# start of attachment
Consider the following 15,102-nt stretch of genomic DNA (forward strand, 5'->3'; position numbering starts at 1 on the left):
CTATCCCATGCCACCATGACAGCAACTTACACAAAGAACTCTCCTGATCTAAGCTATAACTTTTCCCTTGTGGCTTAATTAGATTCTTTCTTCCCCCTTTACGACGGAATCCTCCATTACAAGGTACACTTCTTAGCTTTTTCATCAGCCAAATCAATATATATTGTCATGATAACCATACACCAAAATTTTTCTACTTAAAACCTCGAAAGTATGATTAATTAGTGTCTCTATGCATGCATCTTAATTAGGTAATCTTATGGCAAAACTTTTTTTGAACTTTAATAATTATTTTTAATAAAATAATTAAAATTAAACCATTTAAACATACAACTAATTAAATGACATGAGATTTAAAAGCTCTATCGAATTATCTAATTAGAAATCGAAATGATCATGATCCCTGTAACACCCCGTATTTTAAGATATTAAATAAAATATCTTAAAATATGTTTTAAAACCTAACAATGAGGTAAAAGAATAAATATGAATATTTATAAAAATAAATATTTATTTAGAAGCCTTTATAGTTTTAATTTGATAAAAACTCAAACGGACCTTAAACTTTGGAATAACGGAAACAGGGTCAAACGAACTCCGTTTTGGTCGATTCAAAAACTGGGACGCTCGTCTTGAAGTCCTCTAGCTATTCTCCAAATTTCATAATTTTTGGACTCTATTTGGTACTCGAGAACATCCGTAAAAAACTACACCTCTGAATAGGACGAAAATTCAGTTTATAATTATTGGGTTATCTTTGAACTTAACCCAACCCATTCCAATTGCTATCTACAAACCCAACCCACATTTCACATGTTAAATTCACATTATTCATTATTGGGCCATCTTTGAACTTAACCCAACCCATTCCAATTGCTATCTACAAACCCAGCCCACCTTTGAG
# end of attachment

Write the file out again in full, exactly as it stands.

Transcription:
Consider the following 15,102-nt stretch of genomic DNA (forward strand, 5'->3'; position numbering starts at 1 on the left):
CTATCCCATGCCACCATGACAGCAACTTACACAAAGAACTCTCCTGATCTAAGCTATAACTTTTCCCTTGTGGCTTAATTAGATTCTTTCTTCCCCCTTTACGACGGAATCCTCCATTACAAGGTACACTTCTTAGCTTTTTCATCAGCCAAATCAATATATATTGTCATGATAACCATACACCAAAATTTTTCTACTTAAAACCTCGAAAGTATGATTAATTAGTGTCTCTATGCATGCATCTTAATTAGGTAATCTTATGGCAAAACTTTTTTTGAACTTTAATAATTATTTTTAATAAAATAATTAAAATTAAACCATTTAAACATACAACTAATTAAATGACATGAGATTTAAAAGCTCTATCGAATTATCTAATTAGAAATCGAAATGATCATGATCCCTGTAACACCCCGTATTTTAAGATATTAAATAAAATATCTTAAAATATGTTTTAAAACCTAACAATGAGGTAAAAGAATAAATATGAATATTTATAAAAATAAATATTTATTTAGAAGCCTTTATAGTTTTAATTTGATAAAAACTCAAACGGACCTTAAACTTTGGAATAACGGAAACAGGGTCAAACGAACTCCGTTTTGGTCGATTCAAAAACTGGGACGCTCGTCTTGAAGTCCTCTAGCTATTCTCCAAATTTCATAATTTTTGGACTCTATTTGGTACTCGAGAACATCCGTAAAAAACTACACCTCTGAATAGGACGAAAATTCAGTTTATAATTATTGGGTTATCTTTGAACTTAACCCAACCCATTCCAATTGCTATCTACAAACCCAACCCACATTTCACATGTTAAATTCACATTATTCATTATTGGGCCATCTTTGAACTTAACCCAACCCATTCCAATTGCTATCTACAAACCCAGCCCACCTTTGAG